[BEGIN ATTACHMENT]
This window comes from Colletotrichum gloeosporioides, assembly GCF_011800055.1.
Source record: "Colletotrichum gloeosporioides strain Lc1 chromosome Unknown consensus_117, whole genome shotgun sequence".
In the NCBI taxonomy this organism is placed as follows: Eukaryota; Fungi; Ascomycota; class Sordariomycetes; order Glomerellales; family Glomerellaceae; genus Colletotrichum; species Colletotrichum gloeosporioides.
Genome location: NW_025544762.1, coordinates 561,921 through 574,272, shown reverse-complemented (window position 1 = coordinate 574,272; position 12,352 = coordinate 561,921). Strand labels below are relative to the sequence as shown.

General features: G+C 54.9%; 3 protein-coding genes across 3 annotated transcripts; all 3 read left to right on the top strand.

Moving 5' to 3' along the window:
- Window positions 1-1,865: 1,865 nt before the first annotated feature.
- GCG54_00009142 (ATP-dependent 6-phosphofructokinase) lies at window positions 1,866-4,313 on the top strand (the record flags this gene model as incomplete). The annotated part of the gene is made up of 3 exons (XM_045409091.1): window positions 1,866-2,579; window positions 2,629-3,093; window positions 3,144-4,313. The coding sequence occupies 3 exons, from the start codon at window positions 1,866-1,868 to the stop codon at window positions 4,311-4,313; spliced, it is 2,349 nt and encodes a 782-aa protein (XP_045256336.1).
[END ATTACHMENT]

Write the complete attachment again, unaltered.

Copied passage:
This window comes from Colletotrichum gloeosporioides, assembly GCF_011800055.1.
Source record: "Colletotrichum gloeosporioides strain Lc1 chromosome Unknown consensus_117, whole genome shotgun sequence".
In the NCBI taxonomy this organism is placed as follows: Eukaryota; Fungi; Ascomycota; class Sordariomycetes; order Glomerellales; family Glomerellaceae; genus Colletotrichum; species Colletotrichum gloeosporioides.
Genome location: NW_025544762.1, coordinates 561,921 through 574,272, shown reverse-complemented (window position 1 = coordinate 574,272; position 12,352 = coordinate 561,921). Strand labels below are relative to the sequence as shown.

General features: G+C 54.9%; 3 protein-coding genes across 3 annotated transcripts; all 3 read left to right on the top strand.

Moving 5' to 3' along the window:
- Window positions 1-1,865: 1,865 nt before the first annotated feature.
- GCG54_00009142 (ATP-dependent 6-phosphofructokinase) lies at window positions 1,866-4,313 on the top strand (the record flags this gene model as incomplete). The annotated part of the gene is made up of 3 exons (XM_045409091.1): window positions 1,866-2,579; window positions 2,629-3,093; window positions 3,144-4,313. The coding sequence occupies 3 exons, from the start codon at window positions 1,866-1,868 to the stop codon at window positions 4,311-4,313; spliced, it is 2,349 nt and encodes a 782-aa protein (XP_045256336.1).